For Miami’s Russian Club and the LGBTQ support group Spectrum, the Olympic opening ceremonies are much more than just an international entertainment experience; they’re a platform for spreading awareness of the plight of homosexuals in Putin’s Russia, according to Keary Iarussi, Outreach Chair of the Russian Club.
The two groups will be hosting an event Feb. 6 to kick off the 2014 Winter Olympics-and bring together students from across campus to discuss and ask questions about the issue of homosexual rights across the globe.
“We would like to discuss the situation,” Iarussi said, “and the role of the Putin regime in it and fill in any gaps of misunderstanding.”
This year’s Olympics, to be hosted in Sochi, Russia Feb. 7-28, have drawn increasing international attention to the subject of international gay rights because of Russian President Vladimir Putin’s recent push for anti-gay legislation.. According to an article in the Washington Post, this legislation includes a ban on “propaganda of homosexualism among minors” and a ban educational materials advocating for homosexuality, among others.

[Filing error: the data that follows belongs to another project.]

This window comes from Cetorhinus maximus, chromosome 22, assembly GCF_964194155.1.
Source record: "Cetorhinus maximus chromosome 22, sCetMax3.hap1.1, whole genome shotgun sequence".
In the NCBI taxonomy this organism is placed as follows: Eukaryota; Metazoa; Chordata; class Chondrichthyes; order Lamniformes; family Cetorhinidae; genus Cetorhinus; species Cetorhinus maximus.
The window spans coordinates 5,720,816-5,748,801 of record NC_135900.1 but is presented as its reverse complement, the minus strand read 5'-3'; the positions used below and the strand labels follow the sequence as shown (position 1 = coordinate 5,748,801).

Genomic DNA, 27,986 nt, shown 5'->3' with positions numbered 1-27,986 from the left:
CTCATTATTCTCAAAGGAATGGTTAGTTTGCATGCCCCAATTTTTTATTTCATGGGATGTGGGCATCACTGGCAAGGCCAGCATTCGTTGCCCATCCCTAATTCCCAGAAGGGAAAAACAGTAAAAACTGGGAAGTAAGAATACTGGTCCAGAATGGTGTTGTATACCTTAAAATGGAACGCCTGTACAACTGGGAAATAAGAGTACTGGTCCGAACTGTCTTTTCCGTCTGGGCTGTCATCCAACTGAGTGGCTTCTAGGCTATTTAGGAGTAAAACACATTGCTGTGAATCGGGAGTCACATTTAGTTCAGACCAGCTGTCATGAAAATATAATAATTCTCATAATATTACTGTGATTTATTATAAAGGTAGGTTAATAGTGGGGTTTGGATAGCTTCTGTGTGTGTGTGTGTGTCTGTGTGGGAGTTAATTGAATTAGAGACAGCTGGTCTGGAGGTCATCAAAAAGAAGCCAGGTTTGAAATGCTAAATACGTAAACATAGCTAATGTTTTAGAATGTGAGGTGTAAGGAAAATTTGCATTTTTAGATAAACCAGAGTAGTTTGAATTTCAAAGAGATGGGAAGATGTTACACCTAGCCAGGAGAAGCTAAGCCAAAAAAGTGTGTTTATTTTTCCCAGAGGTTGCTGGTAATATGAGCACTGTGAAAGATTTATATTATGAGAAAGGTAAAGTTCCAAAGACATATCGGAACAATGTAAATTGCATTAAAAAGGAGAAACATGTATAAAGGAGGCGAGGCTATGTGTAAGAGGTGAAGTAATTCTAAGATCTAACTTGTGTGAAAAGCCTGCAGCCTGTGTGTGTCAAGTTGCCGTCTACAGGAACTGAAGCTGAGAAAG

Head of the Havighurst Center for Russian and Post-Soviet Studies, Karen Dawisha, said homosexual competitors are being restricted and restrained from expressing themselves at these Olympics.
“Though gay Olympic competitors will be permitted legally to compete,” Dawisha said, “the environment in Russia at the moment is homophobic and suggests that anyone caught expressing gay pride will be booed by the crowd.”
Russian President Vladimir Putin has been encouraging competitors to limit themselves from homosexual ousting, acting or inclinations. He said it is his goal to protect Russia’s culture from homosexuality, which he labeled a definitive cause for undermining the youth of Russia.
In an interview, Putin stated, “We do not ban anyone or anything, we don’t detain anyone on the street, but [we ask to] leave [the] children in peace. We have our own traditions, and our own culture.”
Spectrum’s marketing chair, Christian Carter, said he is hopeful the event, taking place 7-9 p.m. in 111 Harrisan Hall, will be well-attended.
“The goal of the event is not to protest the Olympics or Russia,” Carter said, “but to educate individuals about the controversy surrounding the event so they may draw their own conclusions.” Carter added, “Spectrum is focusing on advancing LGBTQA causes on campus while providing a safe environment for individuals who identify with or support the community.”